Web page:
Books and Brain Busting

The phrase “post-literary” scares me. It is a real term, bandied about by the intelligentsia, and speculates that people are not reading books these days. There is no question that the book market is a horrid place, one where the major publishers treat writers like chattel, only big names make big bucks, and where being a touring musician looks appealing by comparison (a common joke in the music business is that a touring musician is the only job that pays less than being homeless). Which makes the book industry a wonderful model for discussing marketing of difficult products, changing channels, and general business dystopia. Changes … bloody changes The book market has changed, but not just because Amazon said so. In North America and many industrialized nations, readership is falling. Pew Research said that in 2011, about 79% of the adult population had read a book – or at least … Continue reading

Swift Sales

Can’t say I care for Taylor Swift’s music, but her marketing skills have me tapping my toes. News broke that her latest album sold more copies in four days that Ed Sheehan’s latest album sold in seven months. Swift has, over time, amassed a large and borderline rabid fan base, who would likely buy her album in droves. Many musicians have loyal followings. Songwriter Tom Waits, who in his experimental phase was nearly unlistenable, still sold records to his very loyal fans (I have a complete collection). But Swift, understanding better than most how social media and the streaming music markets work, leveraged them all to sell over a million albums in less than a week. Some of it was traditional marketing strategy and some was exploiting new channels to drive demand. Stream not my love Swift’s fans … Continue reading

Startup Marketing Mistakes

Guy Smith speaking at Draper University on the marketing mistakes that kill startups

How do founders kill their companies? Most often by not understanding the basics of marketing strategy. I spent a pleasent hour at Draper University speaking to students about the top three ways Silicon Valley startup founders crash their own companies. Draper kindly provided video from the event, and you can watch the whole presentation.   For a full course on the basics of marketing strategy, get a copy of our book The Start-up CEO’s Marketing Manual at Amazon.com. (if you have technical difficulties watching the embeded video above, it is available at YouTube at https://youtu.be/Fly_JceiuWY). … Continue reading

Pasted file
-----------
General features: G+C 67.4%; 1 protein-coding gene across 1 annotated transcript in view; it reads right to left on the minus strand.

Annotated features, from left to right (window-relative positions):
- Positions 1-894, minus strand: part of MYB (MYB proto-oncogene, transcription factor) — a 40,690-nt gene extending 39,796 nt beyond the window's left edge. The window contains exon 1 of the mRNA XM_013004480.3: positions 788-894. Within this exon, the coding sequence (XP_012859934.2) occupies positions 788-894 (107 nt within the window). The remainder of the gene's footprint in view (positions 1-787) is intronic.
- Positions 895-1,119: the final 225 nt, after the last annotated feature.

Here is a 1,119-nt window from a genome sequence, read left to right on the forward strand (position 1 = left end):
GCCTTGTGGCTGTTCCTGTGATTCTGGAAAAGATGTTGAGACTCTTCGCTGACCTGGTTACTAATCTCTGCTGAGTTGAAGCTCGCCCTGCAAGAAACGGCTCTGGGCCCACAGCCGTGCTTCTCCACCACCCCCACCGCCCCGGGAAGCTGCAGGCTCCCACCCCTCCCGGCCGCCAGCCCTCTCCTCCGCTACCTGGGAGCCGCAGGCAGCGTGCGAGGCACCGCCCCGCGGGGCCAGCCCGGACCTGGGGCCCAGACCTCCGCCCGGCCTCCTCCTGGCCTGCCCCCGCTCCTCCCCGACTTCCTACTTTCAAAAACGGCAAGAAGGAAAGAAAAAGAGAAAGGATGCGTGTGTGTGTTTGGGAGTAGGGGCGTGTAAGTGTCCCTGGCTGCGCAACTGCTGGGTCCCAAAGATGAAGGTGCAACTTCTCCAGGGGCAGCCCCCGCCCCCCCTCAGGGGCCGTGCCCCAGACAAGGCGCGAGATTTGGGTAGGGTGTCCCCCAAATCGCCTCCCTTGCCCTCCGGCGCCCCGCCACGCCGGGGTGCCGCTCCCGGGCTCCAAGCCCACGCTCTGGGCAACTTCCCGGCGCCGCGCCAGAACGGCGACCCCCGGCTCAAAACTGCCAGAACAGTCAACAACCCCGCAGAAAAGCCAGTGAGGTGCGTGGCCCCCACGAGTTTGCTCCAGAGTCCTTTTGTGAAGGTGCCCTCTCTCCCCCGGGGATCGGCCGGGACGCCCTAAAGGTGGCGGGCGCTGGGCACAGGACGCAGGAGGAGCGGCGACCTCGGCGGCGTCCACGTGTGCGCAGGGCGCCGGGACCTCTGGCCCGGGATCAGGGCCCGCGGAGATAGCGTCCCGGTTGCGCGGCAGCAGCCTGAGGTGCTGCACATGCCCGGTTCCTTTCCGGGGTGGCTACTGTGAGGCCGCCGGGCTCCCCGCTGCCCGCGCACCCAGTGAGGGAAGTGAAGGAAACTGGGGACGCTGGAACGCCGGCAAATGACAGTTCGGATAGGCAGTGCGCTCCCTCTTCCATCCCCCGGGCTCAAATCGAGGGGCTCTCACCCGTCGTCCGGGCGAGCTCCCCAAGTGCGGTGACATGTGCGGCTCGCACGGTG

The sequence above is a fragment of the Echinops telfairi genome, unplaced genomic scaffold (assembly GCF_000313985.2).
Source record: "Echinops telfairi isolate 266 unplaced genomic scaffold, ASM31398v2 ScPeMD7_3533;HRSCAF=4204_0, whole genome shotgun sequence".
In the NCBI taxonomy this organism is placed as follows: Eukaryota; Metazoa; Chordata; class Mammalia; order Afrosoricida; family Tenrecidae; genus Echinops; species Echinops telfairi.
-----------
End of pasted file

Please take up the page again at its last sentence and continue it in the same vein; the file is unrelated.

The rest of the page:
Marketing is from Mars, Sales is from Venus

Some things are predictable. Politicians lie. The sun rises in the East. Sales and marketing don’t get along. The misalignment between sales and marketing is legendary to the point of cliché. The reasons are both obvious and not-so-obvious, yet all distill down to perspective. Neither sales nor marketing can change their perspective, nor would that be desirable. But one of the two teams can adapt. This will not end the misalignment, but it will increase profits. Perspective A definition of the word perspective is “the faculty of seeing relevant data in a meaningful relationship.” The gotcha word is “relevant”. What is relevant to a salesperson struggling to make their quarterly quota is different than what is relevant to a CMO trying to enhance a brand. People with different perspectives rarely unite. Airlift a rural bible-belt citizen into a San Francisco transgender convention, and there will be little shared perspectives at … Continue reading